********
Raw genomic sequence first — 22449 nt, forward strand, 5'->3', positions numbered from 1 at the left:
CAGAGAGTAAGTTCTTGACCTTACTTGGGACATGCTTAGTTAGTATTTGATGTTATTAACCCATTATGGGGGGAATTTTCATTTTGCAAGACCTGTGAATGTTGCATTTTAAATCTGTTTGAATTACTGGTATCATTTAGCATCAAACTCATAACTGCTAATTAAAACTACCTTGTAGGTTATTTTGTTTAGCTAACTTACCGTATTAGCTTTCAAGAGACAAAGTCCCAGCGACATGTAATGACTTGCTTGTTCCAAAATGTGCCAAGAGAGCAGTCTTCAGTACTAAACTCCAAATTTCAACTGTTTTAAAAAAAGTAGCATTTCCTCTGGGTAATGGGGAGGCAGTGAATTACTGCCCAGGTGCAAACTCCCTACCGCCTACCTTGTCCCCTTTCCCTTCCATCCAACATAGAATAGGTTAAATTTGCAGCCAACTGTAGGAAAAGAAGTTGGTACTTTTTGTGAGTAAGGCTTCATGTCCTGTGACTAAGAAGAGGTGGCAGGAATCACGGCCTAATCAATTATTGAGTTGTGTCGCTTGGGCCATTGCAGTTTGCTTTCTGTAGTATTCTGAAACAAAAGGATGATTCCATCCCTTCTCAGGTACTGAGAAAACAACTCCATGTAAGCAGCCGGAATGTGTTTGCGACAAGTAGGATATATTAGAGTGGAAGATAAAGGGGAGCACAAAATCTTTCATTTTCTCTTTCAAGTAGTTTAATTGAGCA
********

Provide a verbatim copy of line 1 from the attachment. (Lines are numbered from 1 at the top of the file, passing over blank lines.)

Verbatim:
Raw genomic sequence first — 22449 nt, forward strand, 5'->3', positions numbered from 1 at the left: